2022: The Year of CTV – or Not?

06 January, 2022 

Most predictions for the year ahead forecast another strong year of growth for ad revenues – and TV is expected to benefit from this rise. But how much of this growth will go to CTV in particular?

In his monthly column for VideoWeek, analyst Ian Whittaker argues that while 2022 will likely be a strong year for CTV, the picture is more mixed than it might initially seem. Interestingly one of the strongest restraints on CTV might actually be a resurgence in linear spend – which could have longer term impacts if it dampens the broadcasters’ push into CTV.

I was reading the fascinating predictions by ad tech CEOs for 2022 on VideoWeek, and one of the more consistent and strongest messages that came across was that 2022 would see a breakthrough in CTV revenue growth, after what has been a perhaps slower than expected adoption by advertisers. 

For what it is worth, I think this messaging is broadly right. After many years of indecision over whether to adopt programmatic (not least because of concerns about whether it would mean that broadcasters would lose control over the pricing of their premium inventory), there has been a noticeable shift in the mood music, both amongst the North American and European broadcasters.

Last year, the US Broadcasters pushed their integrated linear and AVOD pricing strategies in the Upfront season and, while there were many grumbles amongst media buyers and claims that they would not allow it to happen again, I personally think this will now become the norm. Meanwhile for broadcasters in Europe such as ITV, programmatic is now a key part of their messaging, not least to investors (though it has had limited success so far on that front).   

However, there are possibly three flies in the ointment that may complicate CTV’s progress in 2022. The first is the unexpected renaissance of TV advertising in 2021, particularly in linear TV. Broadcasters such as ITV in the UK are set to report record advertising revenues – and this phenomenon is not confined to the UK, with broadcasters in France, Germany and Italy seeing recoveries back to or exceeding pre-pandemic levels. And while AVOD has played a significant part in this growth, linear has also grown significantly.

That is a good thing for the medium but it may bring an unexpected downside for CTV, namely whether it takes some of the urgency away from the broadcasters’ to push more aggressively into the CTV space. Broadcasters, particularly in Europe, tend to be rather conservative in their thinking. And if the core market continues to do well into 2022, the urgency to push CTV solutions may diminish, although it would still be present. 

That leads onto a second point, namely that for many of the new advertisers coming onto TV, particularly in the direct-to-consumer space, it is television’s wide audience reach that is the appeal. And, if that is the case, then that would seem to lend itself naturally to focusing on traditional linear advertising (with AVOD thrown in) and not towards more targeted solutions such as CTV.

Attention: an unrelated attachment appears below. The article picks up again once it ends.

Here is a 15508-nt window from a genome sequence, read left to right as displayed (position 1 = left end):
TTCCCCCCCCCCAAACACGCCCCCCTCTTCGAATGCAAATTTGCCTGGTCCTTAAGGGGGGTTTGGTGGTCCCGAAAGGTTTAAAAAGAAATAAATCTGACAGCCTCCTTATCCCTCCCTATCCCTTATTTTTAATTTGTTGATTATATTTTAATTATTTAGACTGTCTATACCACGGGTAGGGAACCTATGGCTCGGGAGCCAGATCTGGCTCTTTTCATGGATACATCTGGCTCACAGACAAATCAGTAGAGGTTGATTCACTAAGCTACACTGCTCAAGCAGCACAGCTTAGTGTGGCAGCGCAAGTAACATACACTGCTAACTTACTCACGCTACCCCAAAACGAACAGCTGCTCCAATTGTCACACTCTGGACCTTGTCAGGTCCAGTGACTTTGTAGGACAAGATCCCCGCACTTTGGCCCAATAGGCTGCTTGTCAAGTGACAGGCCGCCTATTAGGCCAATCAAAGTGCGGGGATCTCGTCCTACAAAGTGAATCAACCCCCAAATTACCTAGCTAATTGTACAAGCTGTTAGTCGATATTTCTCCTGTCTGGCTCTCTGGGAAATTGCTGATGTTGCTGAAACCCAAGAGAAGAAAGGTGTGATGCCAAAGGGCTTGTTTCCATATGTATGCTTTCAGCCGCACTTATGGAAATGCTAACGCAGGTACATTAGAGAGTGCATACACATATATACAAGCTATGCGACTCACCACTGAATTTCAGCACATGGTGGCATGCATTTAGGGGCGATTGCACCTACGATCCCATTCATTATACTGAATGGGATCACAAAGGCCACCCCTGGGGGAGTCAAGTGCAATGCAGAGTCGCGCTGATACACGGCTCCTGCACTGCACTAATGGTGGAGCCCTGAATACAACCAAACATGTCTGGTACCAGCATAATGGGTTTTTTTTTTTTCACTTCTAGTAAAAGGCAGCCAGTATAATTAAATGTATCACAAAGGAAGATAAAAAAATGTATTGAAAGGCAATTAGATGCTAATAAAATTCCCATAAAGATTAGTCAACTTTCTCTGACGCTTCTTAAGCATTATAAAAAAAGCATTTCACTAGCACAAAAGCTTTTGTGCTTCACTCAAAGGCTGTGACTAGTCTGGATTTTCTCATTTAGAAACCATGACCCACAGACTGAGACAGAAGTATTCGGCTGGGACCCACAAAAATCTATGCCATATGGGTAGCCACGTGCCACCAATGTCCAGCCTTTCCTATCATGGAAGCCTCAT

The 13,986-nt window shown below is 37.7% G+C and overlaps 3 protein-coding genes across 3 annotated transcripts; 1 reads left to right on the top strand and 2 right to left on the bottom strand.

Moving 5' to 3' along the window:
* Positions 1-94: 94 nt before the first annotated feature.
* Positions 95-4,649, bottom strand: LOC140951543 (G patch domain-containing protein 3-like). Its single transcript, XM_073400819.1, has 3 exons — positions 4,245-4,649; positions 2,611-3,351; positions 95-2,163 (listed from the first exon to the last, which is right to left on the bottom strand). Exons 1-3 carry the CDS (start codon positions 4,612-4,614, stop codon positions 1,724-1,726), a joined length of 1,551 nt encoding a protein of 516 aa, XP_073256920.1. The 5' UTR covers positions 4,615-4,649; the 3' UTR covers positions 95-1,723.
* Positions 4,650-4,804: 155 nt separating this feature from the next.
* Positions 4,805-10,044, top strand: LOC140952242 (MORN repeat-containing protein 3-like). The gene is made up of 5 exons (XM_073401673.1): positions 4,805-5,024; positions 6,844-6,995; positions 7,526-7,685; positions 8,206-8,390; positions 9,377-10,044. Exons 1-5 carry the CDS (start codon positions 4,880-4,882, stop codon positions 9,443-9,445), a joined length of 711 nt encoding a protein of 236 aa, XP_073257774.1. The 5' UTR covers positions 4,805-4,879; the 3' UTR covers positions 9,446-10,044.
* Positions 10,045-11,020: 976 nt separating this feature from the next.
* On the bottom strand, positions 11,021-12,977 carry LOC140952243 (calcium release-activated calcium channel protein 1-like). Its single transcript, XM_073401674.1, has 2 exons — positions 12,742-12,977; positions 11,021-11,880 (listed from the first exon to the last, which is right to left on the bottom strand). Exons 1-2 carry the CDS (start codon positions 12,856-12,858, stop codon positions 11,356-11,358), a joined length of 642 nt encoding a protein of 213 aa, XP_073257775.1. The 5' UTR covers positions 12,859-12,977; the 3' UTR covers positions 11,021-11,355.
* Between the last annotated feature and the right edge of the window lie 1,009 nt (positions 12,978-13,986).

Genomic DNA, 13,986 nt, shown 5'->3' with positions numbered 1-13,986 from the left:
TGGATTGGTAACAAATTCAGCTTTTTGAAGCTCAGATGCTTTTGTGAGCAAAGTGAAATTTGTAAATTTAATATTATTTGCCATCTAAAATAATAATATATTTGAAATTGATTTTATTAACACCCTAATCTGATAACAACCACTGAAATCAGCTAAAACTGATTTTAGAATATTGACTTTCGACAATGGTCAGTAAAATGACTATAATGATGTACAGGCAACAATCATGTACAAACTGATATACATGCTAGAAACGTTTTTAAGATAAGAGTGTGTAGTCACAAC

That is particularly the case for those advertisers whose aim is to scale up quickly and aggressively to beat the competition – there is a reason why, according to Nielsen, the food delivery services saw a 194 percent increase in linear TV advertising in the UK from Jan to July 2021 vs Jan to July 2019. Other sectors such as car dealerships have similar characteristics (think of the amount of advertising from the likes of Cazoo, Cinch etc). However, even the “traditional” online players such as Amazon and Google – whose aim is to burnish their brands – probably have a greater need for wide reach than for a targeted approach. 

The third issue is where the money comes from. Despite the reduction in the use of silos for advertising spending, many media buyers and advertisers still are either set up or have the mindset that there is one pot of money for TV, one for online etc. There is no doubt that one of the key hopes of the broadcasters is that they can use AVOD and CTV to take money from the digital advertising pot and so expand their potential revenue sources. If that is the case, then there is an obvious benefit to pushing CTV. Yet, if CTV money was seen to be coming from mainly TV advertising budgets, then that clouds the question for broadcasters. There is also then a further question: if linear and AVOD are sold as a bundle, what revenues are attributed to which part?

Despite all this, CTV is set to grow. GroupM predicts CTV global ad revenues will grow over 22 percent in 2022 to over $20 billion, against a global TV ad market set to grow 1.8 percent ex-US political spending or 5.5 percent including it (it is not entirely clear from the GroupM numbers whether the CTV revenues are adjusted or not, or even whether political spending makes much difference to CTV revenues).

So this is not a message to say that CTV will not succeed; it probably will. The question is whether 2022 really will be its breakthrough year.  


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